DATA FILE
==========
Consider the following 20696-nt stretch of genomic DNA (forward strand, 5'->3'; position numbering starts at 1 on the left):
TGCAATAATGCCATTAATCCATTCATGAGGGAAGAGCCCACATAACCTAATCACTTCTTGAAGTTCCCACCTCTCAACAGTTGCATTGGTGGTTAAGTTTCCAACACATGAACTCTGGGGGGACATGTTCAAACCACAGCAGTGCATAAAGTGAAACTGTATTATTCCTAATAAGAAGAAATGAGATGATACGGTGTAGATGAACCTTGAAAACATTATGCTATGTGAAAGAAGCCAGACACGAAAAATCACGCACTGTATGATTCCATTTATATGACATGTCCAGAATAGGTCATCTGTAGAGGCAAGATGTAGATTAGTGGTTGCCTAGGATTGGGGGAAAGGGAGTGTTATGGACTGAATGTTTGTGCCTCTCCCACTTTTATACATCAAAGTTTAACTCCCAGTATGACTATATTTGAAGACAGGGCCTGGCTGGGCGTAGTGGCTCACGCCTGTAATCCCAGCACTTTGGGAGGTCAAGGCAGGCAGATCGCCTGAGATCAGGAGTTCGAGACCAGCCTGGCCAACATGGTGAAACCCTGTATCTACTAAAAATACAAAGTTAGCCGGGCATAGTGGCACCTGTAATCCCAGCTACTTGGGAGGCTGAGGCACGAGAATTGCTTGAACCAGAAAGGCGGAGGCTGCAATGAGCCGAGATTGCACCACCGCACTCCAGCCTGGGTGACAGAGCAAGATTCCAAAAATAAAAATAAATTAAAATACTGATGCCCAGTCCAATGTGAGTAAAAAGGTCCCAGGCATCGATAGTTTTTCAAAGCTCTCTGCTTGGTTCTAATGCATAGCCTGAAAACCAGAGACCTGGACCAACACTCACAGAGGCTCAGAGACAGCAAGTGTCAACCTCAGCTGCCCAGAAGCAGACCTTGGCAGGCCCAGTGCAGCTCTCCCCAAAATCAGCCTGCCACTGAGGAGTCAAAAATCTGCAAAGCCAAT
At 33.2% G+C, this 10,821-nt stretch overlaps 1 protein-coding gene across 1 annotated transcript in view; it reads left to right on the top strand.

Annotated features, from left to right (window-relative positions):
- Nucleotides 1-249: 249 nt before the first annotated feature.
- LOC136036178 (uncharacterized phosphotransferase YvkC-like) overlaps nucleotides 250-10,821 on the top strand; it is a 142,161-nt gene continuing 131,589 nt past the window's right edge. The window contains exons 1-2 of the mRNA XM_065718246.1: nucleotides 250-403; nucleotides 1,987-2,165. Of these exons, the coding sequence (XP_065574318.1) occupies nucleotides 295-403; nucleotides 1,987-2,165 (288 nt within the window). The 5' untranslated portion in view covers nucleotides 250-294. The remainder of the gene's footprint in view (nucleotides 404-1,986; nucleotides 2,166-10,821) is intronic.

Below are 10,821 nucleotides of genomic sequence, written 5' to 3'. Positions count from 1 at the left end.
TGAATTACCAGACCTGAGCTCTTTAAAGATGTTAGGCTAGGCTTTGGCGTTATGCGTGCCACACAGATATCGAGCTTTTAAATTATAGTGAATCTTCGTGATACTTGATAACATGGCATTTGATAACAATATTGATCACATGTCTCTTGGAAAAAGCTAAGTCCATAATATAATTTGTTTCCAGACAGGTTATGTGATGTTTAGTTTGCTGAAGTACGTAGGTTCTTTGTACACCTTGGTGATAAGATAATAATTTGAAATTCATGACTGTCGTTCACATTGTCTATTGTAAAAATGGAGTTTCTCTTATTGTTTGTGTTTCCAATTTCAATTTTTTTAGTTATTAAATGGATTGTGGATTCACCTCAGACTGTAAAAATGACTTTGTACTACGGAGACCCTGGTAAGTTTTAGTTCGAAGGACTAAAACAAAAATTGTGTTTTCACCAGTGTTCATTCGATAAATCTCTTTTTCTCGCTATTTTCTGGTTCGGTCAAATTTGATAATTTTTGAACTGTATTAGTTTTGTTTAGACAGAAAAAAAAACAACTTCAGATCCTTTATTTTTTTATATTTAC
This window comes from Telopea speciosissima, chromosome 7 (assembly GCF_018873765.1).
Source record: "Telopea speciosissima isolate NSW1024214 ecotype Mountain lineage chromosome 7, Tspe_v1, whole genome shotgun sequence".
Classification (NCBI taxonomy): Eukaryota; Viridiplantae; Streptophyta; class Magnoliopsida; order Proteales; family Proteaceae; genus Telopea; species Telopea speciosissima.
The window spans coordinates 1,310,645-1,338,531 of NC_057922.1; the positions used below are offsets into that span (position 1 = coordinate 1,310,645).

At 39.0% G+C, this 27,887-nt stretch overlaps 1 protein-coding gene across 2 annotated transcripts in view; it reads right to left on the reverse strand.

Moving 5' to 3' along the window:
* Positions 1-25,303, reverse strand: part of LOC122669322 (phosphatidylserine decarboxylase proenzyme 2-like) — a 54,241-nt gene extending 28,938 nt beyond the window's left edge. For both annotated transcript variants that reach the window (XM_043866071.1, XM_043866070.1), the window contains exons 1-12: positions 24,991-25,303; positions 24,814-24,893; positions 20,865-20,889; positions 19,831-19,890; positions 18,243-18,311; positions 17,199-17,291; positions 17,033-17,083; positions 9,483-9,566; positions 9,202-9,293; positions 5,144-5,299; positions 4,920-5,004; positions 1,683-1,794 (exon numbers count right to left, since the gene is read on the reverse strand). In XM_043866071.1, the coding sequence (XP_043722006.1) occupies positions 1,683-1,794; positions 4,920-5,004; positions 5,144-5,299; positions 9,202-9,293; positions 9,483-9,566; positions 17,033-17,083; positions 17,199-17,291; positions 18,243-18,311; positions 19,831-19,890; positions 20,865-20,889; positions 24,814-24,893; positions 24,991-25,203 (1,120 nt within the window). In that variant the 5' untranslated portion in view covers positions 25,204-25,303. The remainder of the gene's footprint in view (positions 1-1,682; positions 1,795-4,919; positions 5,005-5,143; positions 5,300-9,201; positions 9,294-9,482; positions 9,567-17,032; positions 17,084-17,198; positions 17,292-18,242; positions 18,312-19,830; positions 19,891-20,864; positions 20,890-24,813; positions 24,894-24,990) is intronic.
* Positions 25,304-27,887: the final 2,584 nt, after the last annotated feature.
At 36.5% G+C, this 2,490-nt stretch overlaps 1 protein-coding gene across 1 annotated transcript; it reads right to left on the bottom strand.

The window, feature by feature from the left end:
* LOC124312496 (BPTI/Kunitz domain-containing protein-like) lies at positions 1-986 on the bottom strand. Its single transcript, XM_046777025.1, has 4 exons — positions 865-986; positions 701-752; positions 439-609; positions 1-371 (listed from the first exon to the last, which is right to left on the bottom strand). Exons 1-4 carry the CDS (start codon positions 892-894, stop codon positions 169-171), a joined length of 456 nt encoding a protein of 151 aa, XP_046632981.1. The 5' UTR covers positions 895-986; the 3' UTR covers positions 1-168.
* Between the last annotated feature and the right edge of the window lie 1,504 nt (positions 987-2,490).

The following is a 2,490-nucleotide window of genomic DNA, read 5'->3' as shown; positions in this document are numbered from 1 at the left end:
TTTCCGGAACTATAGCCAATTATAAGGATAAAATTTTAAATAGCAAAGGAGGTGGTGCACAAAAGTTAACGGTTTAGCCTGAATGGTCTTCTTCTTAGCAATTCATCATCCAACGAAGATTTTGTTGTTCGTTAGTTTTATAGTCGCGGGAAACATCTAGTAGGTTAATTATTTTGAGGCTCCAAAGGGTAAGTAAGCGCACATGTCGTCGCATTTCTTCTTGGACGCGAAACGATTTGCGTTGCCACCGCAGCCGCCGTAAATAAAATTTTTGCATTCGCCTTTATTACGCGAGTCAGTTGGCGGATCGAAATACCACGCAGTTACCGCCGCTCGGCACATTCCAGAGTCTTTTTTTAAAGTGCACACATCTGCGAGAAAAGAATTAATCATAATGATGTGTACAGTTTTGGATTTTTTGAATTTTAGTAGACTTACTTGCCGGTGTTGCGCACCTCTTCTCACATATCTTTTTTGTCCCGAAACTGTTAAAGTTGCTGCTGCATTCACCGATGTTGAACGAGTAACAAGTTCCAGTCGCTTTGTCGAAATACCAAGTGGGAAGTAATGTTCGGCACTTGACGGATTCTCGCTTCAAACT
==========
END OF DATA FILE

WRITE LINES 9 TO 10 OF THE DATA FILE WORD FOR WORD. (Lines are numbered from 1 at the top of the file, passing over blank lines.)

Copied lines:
This window comes from Telopea speciosissima, chromosome 7 (assembly GCF_018873765.1).
Source record: "Telopea speciosissima isolate NSW1024214 ecotype Mountain lineage chromosome 7, Tspe_v1, whole genome shotgun sequence".